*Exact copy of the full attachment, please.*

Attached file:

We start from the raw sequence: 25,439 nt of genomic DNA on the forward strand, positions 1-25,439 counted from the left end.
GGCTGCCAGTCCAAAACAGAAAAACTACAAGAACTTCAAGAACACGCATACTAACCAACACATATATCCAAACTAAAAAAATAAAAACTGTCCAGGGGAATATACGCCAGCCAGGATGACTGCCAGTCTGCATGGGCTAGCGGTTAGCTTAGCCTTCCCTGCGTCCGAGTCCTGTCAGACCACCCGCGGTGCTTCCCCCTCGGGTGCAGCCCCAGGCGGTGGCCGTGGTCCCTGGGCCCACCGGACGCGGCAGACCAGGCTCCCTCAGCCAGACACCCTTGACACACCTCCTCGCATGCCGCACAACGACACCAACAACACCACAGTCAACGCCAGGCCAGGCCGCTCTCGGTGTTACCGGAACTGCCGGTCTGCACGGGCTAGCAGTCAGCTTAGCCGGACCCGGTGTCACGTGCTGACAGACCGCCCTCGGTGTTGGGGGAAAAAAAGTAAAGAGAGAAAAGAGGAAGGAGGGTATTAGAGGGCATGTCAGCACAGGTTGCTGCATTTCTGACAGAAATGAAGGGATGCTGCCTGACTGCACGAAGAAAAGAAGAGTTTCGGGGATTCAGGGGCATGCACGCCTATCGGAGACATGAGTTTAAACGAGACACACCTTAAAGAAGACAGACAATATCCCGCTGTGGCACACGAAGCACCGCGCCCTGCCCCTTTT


We start from the raw sequence: 25,439 nt of genomic DNA on the forward strand, positions 1-25,439 counted from the left end.
GGCTGCCAGTCCAAAACAGAAAAACTACAAGAACTTCAAGAACACGCATACTAACCAACACATATATCCAAACTAAAAAAATAAAAACTGTCCAGGGGAATATACGCCAGCCAGGATGACTGCCAGTCTGCATGGGCTAGCGGTTAGCTTAGCCTTCCCTGCGTCCGAGTCCTGTCAGACCACCCGCGGTGCTTCCCCCTCGGGTGCAGCCCCAGGCGGTGGCCGTGGTCCCTGGGCCCACCGGACGCGGCAGACCAGGCTCCCTCAGCCAGACACCCTTGACACACCTCCTCGCATGCCGCACAACGACACCAACAACACCACAGTCAACGCCAGGCCAGGCCGCTCTCGGTGTTACCGGAACTGCCGGTCTGCACGGGCTAGCAGTCAGCTTAGCCGGACCCGGTGTCACGTGCTGACAGACCGCCCTCGGTGTTGGGGGAAAAAAAGTAAAGAGAGAAAAGAGGAAGGAGGGTATTAGAGGGCATGTCAGCACAGGTTGCTGCATTTCTGACAGAAATGAAGGGATGCTGCCTGACTGCACGAAGAAAAGAAGAGTTTCGGGGATTCAGGGGCATGCACGCCTATCGGAGACATGAGTTTAAACGAGACACACCTTAAAGAAGACAGACAATATCCCGCTGTGGCACACGAAGCACCGCGCCCTGCCCCTTTT